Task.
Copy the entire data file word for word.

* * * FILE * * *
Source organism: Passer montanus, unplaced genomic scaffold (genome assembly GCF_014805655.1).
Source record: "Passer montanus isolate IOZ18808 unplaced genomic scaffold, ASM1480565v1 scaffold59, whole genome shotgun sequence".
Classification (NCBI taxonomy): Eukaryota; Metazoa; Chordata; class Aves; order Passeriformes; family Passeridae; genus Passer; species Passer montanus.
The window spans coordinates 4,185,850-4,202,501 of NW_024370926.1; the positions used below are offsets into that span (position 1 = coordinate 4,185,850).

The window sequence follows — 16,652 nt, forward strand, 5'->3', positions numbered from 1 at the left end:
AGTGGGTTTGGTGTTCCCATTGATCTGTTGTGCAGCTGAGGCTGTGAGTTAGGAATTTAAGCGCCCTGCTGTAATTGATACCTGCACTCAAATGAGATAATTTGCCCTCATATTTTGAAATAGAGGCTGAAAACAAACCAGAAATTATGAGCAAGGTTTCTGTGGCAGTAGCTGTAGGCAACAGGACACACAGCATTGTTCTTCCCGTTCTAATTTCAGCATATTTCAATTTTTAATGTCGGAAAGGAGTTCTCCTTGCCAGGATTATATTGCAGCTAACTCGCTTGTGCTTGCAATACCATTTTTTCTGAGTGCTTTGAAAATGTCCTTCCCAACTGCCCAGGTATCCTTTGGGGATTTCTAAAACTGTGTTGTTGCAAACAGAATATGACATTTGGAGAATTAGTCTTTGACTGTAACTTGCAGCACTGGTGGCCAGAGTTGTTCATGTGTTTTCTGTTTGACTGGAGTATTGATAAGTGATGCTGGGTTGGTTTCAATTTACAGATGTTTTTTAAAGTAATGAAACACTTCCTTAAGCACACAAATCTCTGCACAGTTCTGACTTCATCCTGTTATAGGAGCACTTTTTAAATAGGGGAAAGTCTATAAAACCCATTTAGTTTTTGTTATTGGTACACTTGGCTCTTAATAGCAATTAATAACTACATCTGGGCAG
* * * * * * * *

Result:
Source organism: Passer montanus, unplaced genomic scaffold (genome assembly GCF_014805655.1).
Source record: "Passer montanus isolate IOZ18808 unplaced genomic scaffold, ASM1480565v1 scaffold59, whole genome shotgun sequence".
Classification (NCBI taxonomy): Eukaryota; Metazoa; Chordata; class Aves; order Passeriformes; family Passeridae; genus Passer; species Passer montanus.
The window spans coordinates 4,185,850-4,202,501 of NW_024370926.1; the positions used below are offsets into that span (position 1 = coordinate 4,185,850).

The window sequence follows — 16,652 nt, forward strand, 5'->3', positions numbered from 1 at the left end:
AGTGGGTTTGGTGTTCCCATTGATCTGTTGTGCAGCTGAGGCTGTGAGTTAGGAATTTAAGCGCCCTGCTGTAATTGATACCTGCACTCAAATGAGATAATTTGCCCTCATATTTTGAAATAGAGGCTGAAAACAAACCAGAAATTATGAGCAAGGTTTCTGTGGCAGTAGCTGTAGGCAACAGGACACACAGCATTGTTCTTCCCGTTCTAATTTCAGCATATTTCAATTTTTAATGTCGGAAAGGAGTTCTCCTTGCCAGGATTATATTGCAGCTAACTCGCTTGTGCTTGCAATACCATTTTTTCTGAGTGCTTTGAAAATGTCCTTCCCAACTGCCCAGGTATCCTTTGGGGATTTCTAAAACTGTGTTGTTGCAAACAGAATATGACATTTGGAGAATTAGTCTTTGACTGTAACTTGCAGCACTGGTGGCCAGAGTTGTTCATGTGTTTTCTGTTTGACTGGAGTATTGATAAGTGATGCTGGGTTGGTTTCAATTTACAGATGTTTTTTAAAGTAATGAAACACTTCCTTAAGCACACAAATCTCTGCACAGTTCTGACTTCATCCTGTTATAGGAGCACTTTTTAAATAGGGGAAAGTCTATAAAACCCATTTAGTTTTTGTTATTGGTACACTTGGCTCTTAATAGCAATTAATAACTACATCTGGGCAG